Religious Beliefs of the Metis

by Dan Ketchum
McKay's contrasting portrayals of America and Jamaica characterize many of his poems.

McKay's contrasting portrayals of America and Jamaica characterize many of his poems.

The Metis are an aboriginal -- or "First Nations" -- people of Canada named for the French word “miscere,” which means to mix. With the advent of colonization, Metis culture began to combine French and English influences with its Native American roots. As a result, the religious beliefs of the Metis incorporate a highly distinct blend of Christian ideology and traditional aboriginal spiritual views.

Nature and Connectedness

Like many Native American customs, traditional or aboriginal Metis spiritual beliefs focus deeply on nature. The Metis believe in the interconnected nature of the land and all of its living creatures, a worldview known as ecological spirituality. The Metis consider every part of the world around them as a living, sentient spiritual being and they focus on living in harmony with their fellow humans as well as the natural world.

Spirits

The Metis' spiritual culture focuses heavily on the idea of spirits. Traditionally, Metis believe that spirits provide human beings with life; if your spirit is not kept healthy, its poor state can lead to your death. This translates roughly into the Western concept of “keeping high spirits” -- with gaiety, courage and inner strength, the Metis believe that the spirit is able to survive and even lend physical strength to the body. Some Metis believe in communicating with an all-knowing spirit known as Kitchi-Manitou.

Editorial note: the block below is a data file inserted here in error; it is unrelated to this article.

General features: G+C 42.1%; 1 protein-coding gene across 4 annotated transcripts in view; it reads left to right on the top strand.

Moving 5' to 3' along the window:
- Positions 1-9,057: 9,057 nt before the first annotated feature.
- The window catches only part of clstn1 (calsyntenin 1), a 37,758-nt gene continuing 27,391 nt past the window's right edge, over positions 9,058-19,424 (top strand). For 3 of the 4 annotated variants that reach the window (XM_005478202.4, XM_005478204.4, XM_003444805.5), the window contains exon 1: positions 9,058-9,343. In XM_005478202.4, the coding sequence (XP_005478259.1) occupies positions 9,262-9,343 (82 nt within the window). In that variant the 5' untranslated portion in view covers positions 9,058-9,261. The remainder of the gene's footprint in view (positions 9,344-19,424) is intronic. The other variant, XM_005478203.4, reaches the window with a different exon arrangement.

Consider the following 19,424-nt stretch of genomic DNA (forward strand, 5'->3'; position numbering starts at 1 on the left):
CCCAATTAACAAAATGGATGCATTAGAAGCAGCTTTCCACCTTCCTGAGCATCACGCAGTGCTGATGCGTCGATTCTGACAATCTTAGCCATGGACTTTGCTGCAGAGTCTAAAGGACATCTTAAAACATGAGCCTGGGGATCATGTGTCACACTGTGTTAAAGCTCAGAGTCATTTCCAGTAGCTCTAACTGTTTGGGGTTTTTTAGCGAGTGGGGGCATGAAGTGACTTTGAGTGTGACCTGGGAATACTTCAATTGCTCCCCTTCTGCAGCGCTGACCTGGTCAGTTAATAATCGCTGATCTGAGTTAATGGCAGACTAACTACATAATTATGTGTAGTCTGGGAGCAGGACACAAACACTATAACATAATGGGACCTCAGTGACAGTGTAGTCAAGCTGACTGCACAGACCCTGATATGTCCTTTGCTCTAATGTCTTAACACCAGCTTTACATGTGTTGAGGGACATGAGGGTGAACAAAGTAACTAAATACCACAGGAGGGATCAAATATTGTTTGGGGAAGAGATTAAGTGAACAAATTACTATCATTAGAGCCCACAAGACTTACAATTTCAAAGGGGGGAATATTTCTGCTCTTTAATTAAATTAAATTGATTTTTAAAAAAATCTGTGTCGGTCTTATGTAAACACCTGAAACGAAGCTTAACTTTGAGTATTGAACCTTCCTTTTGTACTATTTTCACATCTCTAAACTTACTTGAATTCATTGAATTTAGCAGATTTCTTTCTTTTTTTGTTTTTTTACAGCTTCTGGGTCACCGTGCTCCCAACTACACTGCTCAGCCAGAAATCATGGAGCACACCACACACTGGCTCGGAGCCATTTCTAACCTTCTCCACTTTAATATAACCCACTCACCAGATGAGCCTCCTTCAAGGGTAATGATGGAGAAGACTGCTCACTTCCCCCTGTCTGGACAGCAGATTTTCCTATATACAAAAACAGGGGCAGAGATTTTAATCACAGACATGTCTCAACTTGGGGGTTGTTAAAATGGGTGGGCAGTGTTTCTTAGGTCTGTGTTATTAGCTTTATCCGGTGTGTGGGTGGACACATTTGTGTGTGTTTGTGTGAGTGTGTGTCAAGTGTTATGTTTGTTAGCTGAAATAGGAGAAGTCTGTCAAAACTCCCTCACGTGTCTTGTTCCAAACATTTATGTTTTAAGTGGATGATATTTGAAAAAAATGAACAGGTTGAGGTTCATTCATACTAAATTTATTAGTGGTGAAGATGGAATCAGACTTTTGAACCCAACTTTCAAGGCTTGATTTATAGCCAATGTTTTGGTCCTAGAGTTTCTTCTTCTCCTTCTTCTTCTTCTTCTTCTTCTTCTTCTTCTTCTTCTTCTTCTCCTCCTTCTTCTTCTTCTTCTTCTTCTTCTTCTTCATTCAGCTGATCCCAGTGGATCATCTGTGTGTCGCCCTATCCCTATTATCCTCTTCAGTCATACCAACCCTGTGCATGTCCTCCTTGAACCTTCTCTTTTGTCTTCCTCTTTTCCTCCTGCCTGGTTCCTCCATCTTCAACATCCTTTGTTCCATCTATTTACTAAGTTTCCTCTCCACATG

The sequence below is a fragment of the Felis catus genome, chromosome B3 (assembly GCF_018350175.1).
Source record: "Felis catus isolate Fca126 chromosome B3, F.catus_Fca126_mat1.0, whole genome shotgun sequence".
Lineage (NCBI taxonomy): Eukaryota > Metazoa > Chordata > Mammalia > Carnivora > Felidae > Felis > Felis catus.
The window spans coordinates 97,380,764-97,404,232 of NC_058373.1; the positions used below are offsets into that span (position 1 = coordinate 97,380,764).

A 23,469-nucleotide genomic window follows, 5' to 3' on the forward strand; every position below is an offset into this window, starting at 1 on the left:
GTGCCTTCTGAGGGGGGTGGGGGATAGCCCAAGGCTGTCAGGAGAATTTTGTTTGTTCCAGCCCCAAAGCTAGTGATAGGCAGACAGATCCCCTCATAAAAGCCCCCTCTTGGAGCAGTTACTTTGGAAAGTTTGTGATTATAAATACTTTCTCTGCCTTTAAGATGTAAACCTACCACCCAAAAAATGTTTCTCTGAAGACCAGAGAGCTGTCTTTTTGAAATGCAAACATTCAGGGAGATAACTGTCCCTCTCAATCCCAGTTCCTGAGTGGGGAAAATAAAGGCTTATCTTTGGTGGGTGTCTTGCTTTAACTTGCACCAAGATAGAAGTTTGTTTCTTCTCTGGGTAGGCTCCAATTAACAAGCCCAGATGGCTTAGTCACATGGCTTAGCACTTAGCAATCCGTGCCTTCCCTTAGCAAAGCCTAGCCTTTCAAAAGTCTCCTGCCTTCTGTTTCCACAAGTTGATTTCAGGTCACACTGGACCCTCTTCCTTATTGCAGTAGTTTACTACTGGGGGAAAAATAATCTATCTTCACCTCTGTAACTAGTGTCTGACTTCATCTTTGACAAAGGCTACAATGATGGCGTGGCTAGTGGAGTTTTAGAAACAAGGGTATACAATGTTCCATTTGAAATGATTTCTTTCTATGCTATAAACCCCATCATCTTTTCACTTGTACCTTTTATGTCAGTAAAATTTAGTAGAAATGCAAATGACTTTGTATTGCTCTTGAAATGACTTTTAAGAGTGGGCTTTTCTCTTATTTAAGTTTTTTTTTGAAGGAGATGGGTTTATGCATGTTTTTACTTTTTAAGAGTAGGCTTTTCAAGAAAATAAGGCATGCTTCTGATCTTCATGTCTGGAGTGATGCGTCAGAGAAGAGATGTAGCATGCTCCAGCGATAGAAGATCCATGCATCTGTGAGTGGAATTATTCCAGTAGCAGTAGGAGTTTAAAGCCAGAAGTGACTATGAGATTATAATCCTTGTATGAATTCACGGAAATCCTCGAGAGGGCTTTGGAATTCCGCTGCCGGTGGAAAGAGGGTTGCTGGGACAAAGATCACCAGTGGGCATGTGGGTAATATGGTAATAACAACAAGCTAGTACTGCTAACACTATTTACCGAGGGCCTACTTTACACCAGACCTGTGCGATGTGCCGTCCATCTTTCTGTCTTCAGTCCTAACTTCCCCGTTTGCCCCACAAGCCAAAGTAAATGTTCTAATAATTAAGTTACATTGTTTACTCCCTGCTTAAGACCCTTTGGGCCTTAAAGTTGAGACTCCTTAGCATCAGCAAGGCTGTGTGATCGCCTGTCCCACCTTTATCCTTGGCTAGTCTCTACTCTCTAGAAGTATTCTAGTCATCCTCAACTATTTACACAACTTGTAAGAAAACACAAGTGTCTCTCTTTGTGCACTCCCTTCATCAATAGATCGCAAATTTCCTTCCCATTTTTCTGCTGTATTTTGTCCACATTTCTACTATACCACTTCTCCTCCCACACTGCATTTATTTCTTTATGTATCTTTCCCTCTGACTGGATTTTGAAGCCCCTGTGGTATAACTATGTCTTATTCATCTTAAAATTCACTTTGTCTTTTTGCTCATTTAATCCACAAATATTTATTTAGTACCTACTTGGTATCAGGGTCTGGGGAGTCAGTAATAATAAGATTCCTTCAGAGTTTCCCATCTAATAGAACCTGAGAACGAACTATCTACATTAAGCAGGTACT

Catholic Influence

Canadian colonization brought Christian customs to the Metis. From the late 1700s to mid-1800s, Catholic missions and schools converted many of the Metis, who incorporated practices such as Catholic Mass and feast days into their existing spiritual beliefs rather than replacing them entirely. Other French Catholic customs adopted by the Metis include traditional prayers, the use of the rosary and the belief in saints -- in fact, St. Joseph of Nazareth is considered the Patron Saint of the Metis people. Alongside Catholic customs, aboriginal customs survived. These customs include the use of sweat lodges, medicine wheels and sacred pipes.

Further Considerations

Traditionally, Metis women pass spiritual customs on to new generations. Although this gender focus may have waned in modern times, the passing of religious beliefs through family is still an important part of the Metis lifestyle. Modern people of Metis heritage, however, practice religions ranging from Catholicism to Protestantism to New Age spirituality and everything in between.

About the Author

Dan Ketchum has been a professional writer since 2003, with work appearing online and offline in Word Riot, Bazooka Magazine, Anemone Sidecar, Trails and more. Dan's diverse professional background spans from costume design and screenwriting to mixology, manual labor and video game industry publicity.

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